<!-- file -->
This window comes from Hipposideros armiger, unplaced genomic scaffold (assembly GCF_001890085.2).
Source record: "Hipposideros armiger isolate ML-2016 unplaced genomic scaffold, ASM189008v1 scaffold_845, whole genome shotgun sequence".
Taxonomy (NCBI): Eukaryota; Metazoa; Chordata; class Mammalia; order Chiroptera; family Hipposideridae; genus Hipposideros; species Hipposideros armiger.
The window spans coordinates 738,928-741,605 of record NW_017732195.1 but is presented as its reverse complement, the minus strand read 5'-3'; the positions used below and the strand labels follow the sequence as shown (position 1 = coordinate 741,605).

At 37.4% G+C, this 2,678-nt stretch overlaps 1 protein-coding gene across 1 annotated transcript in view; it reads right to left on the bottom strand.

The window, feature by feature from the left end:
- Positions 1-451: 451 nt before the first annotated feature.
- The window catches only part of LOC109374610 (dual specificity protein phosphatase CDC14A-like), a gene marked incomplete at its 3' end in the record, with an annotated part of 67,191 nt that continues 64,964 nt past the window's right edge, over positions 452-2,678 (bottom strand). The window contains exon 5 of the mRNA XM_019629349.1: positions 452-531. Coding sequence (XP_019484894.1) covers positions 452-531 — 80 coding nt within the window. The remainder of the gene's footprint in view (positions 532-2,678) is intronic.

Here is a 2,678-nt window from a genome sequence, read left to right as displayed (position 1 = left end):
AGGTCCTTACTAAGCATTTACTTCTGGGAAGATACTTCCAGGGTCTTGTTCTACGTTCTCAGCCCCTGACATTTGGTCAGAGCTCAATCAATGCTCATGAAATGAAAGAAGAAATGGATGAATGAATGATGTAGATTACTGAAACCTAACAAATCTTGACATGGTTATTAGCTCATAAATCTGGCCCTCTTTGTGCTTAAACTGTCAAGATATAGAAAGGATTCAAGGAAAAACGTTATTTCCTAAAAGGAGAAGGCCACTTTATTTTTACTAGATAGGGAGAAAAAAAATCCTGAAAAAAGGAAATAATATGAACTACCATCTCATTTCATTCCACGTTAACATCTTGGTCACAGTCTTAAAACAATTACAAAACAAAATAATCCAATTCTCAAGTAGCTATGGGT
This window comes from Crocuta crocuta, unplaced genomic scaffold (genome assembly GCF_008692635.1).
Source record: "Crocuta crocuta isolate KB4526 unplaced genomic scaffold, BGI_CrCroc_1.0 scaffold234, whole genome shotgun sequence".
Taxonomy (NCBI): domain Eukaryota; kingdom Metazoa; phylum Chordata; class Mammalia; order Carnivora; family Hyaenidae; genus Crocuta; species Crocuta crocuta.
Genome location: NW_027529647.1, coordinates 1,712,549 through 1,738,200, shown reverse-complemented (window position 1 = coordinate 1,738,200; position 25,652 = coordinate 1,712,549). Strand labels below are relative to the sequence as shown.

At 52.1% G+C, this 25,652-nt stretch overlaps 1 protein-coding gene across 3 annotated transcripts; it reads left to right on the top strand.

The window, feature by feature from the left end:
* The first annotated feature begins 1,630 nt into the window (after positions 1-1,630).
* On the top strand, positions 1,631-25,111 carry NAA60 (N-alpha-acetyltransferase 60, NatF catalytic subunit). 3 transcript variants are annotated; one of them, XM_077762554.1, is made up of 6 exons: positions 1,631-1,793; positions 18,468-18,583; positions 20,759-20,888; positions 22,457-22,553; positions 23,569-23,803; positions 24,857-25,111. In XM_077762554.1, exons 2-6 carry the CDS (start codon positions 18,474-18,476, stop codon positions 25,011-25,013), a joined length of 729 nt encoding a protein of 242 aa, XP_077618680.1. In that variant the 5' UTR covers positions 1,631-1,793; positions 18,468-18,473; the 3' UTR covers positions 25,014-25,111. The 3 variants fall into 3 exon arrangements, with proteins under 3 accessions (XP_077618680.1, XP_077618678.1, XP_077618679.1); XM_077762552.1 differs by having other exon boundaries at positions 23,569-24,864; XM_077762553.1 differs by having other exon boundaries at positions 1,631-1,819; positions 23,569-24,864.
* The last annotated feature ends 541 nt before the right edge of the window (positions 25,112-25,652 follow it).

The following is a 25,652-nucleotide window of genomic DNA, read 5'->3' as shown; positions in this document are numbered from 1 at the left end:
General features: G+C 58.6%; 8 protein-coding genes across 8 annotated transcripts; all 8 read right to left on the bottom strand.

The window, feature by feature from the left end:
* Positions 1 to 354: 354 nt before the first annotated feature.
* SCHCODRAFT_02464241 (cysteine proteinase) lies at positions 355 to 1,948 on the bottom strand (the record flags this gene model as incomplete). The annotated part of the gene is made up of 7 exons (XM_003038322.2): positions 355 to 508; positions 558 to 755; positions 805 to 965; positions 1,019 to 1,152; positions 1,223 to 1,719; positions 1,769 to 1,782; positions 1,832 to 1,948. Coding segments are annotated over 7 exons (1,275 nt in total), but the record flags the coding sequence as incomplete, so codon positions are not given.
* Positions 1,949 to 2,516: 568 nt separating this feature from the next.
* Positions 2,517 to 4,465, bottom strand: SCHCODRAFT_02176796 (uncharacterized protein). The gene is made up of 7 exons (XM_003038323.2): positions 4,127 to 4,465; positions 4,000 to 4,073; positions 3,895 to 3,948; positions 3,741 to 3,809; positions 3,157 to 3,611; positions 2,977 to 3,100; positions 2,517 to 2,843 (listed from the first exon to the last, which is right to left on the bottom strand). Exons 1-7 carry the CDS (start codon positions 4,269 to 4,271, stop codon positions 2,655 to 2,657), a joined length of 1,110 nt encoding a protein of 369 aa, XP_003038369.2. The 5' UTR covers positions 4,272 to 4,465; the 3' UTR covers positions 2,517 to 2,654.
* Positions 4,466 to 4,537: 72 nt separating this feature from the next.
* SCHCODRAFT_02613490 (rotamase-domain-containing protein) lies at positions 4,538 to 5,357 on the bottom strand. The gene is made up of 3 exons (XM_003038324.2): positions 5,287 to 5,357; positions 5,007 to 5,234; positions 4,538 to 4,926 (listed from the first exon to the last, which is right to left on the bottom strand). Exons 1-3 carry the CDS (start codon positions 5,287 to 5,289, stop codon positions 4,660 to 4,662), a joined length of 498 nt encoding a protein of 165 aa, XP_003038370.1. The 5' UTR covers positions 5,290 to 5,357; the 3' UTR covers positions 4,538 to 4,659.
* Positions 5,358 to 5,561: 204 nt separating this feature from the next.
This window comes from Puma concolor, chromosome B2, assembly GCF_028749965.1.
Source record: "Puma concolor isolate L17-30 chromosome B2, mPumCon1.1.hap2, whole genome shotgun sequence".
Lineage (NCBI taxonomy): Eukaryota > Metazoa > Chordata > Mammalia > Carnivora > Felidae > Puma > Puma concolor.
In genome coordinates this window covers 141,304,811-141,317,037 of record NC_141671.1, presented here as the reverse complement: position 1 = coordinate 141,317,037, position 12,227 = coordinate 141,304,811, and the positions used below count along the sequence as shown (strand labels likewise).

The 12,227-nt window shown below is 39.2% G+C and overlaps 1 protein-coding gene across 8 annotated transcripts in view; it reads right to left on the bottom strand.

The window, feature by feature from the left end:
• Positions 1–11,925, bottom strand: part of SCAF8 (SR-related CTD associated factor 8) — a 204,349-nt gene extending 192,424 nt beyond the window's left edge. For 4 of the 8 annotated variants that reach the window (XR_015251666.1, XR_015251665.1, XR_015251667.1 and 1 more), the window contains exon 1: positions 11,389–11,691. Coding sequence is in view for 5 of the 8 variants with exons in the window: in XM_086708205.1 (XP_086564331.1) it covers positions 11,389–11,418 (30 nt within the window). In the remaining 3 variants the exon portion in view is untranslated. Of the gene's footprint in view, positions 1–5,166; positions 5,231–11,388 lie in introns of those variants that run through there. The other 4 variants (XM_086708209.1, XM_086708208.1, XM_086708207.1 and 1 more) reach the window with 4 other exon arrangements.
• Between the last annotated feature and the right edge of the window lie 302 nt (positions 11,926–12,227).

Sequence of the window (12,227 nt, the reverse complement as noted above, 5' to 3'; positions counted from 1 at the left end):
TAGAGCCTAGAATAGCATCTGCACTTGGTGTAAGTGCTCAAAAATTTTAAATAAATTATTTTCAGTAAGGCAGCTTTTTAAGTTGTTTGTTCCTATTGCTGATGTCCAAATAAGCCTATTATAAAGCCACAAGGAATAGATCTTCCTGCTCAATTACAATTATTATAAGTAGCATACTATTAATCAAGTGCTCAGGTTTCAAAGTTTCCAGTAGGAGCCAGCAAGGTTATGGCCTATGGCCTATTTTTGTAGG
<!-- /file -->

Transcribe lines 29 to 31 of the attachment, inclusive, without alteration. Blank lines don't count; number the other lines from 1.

* Positions 5,358 to 5,561: 204 nt separating this feature from the next.
This window comes from Puma concolor, chromosome B2, assembly GCF_028749965.1.
Source record: "Puma concolor isolate L17-30 chromosome B2, mPumCon1.1.hap2, whole genome shotgun sequence".